In 2010, the U.S. Army Corps of Engineers began restoring the Broad Meadows salt marsh in Quincy, Massachusetts.
In 2010, the U.S. Army Corps of Engineers began restoring the Broad Meadows salt marsh in Quincy, Massachusetts. The marsh, which had grown over with invasive reeds and needed to be dredged, abutted the Broad Meadows Middle School, and its three-year transformation fascinated one inquisitive student. “I was always super curious about what sorts of things were going on there,” says Rachel Shen, who was in eighth grade when they finally finished the project. She’d spend hours watching birds in the marsh, and catching minnows by the beach.
In her bedroom at home, she kept an eye on four aquariums furnished with anubias, hornwort, guppy grass, amazon swords, and “too many snails.” Now, living in a dorm as a sophomore at MIT, she’s had to scale back to a single one-gallon tank. But as a Course 7 (Biology) major minoring in environmental and sustainability studies, she gets an even closer look at the natural world, seeing what most of us can’t: the impurities in our water, the matrices of plant cells, and the invisible processes that cycle nutrients in the oceans.
Shen’s love for nature has always been coupled with scientific inquiry. Growing up, she took part in Splash and Spark workshops for grade schoolers, taught by MIT students. “From a young age, I was always that kid catching bugs,” she says. In her junior year of high school, she landed the perfect summer internship through Boston University’s GROW program: studying ant brains at BU’s Traniello lab. Within a colony, ants with different morphological traits perform different jobs as workers, guards, and drones. To see how the brains of these castes might be wired differently, Shen dosed the ants with serotonin and dopamine and looked for differences in the ways the neurotransmitters altered the ants’ social behavior.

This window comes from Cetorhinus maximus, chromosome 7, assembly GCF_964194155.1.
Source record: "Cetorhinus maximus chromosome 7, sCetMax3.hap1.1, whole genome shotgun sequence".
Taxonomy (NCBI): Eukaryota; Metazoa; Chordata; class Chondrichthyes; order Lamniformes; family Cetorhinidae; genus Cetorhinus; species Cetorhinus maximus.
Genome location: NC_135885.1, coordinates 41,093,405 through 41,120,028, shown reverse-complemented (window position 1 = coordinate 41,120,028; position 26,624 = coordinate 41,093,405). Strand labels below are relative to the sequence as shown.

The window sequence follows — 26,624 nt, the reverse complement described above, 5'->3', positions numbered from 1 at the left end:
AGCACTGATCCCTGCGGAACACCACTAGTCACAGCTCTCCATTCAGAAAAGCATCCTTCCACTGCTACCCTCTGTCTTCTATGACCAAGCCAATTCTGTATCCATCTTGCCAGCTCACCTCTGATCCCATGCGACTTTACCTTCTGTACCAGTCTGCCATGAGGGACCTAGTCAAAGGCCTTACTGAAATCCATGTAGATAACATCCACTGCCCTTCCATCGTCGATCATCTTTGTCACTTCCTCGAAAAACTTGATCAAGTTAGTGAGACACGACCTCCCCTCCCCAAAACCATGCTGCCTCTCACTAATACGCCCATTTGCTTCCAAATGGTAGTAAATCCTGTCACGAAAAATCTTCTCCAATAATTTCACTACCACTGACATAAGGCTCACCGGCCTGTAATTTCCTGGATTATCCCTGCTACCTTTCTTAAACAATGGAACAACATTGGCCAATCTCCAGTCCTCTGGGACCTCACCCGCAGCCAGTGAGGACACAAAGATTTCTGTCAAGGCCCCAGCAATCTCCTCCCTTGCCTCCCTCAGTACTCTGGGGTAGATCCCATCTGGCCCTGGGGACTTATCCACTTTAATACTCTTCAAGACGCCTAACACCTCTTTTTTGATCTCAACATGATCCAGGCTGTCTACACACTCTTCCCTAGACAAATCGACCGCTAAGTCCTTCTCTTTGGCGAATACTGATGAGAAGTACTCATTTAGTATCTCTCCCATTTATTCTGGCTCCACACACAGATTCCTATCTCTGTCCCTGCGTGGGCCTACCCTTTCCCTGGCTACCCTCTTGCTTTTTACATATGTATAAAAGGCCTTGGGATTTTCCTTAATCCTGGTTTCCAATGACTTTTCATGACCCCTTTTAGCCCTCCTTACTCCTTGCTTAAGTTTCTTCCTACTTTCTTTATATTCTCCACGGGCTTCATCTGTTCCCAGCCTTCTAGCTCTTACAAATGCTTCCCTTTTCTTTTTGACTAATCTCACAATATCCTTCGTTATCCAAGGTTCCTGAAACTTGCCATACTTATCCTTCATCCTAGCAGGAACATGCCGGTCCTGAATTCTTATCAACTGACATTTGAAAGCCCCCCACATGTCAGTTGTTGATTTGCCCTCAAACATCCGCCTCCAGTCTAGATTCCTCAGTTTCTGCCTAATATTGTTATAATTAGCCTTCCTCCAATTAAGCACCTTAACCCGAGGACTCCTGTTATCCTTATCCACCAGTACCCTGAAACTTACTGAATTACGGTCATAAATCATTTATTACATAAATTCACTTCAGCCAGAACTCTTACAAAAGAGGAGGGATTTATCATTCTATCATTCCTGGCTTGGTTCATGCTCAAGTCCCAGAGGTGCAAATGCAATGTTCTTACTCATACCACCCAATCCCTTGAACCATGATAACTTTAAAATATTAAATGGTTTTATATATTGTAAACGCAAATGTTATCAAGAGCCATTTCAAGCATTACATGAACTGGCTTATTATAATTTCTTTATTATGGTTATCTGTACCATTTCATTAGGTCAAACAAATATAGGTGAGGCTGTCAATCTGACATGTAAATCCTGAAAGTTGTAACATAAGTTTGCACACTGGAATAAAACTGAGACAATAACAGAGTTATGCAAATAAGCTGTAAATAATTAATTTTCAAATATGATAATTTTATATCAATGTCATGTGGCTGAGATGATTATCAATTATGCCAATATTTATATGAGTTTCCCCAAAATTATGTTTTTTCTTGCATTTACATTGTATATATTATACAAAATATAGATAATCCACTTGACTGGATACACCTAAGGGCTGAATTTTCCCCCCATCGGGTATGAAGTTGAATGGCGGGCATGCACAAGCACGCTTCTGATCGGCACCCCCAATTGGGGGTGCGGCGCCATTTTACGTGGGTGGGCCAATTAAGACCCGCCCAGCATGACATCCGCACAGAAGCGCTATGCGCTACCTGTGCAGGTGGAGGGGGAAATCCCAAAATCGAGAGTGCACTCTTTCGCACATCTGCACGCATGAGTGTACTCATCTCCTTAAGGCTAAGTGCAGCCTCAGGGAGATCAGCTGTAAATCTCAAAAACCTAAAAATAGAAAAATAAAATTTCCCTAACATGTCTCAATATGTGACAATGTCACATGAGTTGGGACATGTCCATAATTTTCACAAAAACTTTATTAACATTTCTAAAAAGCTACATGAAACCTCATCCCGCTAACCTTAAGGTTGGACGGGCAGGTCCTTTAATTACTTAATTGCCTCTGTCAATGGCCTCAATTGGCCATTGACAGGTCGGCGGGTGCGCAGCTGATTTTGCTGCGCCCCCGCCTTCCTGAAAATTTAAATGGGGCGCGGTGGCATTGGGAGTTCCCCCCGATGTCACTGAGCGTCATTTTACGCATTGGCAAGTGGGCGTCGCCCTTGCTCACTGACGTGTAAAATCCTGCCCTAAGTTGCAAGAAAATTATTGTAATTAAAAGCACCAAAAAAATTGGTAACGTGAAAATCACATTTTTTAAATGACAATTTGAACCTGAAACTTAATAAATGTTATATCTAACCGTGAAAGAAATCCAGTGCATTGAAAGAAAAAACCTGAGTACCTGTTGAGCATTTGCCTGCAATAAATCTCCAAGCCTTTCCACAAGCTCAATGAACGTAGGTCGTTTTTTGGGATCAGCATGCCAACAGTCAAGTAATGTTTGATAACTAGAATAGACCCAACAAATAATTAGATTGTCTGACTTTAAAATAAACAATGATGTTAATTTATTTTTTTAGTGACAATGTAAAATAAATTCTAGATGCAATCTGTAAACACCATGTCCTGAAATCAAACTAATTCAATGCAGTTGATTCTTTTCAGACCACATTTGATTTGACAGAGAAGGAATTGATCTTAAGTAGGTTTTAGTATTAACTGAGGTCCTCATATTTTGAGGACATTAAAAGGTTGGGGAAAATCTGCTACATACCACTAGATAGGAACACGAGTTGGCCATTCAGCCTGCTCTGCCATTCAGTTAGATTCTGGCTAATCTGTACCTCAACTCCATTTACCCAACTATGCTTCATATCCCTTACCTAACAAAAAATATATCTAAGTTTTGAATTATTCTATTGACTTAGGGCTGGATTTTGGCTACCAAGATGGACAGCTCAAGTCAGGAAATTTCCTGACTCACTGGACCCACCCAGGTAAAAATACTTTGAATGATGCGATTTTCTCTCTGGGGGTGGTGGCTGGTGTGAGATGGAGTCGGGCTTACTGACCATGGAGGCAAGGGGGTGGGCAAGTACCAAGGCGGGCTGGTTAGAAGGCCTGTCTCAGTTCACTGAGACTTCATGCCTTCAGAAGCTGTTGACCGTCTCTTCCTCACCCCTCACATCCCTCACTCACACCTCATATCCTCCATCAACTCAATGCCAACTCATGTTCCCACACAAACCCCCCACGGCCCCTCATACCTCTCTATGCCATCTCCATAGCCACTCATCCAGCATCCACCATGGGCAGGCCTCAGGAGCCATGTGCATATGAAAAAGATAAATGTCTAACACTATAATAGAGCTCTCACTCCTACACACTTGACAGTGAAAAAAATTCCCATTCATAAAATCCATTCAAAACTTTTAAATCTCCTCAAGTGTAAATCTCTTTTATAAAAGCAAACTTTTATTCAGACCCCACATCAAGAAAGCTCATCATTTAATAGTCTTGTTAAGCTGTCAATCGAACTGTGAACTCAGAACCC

Read more at Massachusetts Institute of Technology
Photo: Biology major Rachel Shen sees what most of us can’t: the impurities in our water, the matrices of plant cells, and the invisible processes that cycle nutrients in the oceans. CREDIT: Lucy Jakub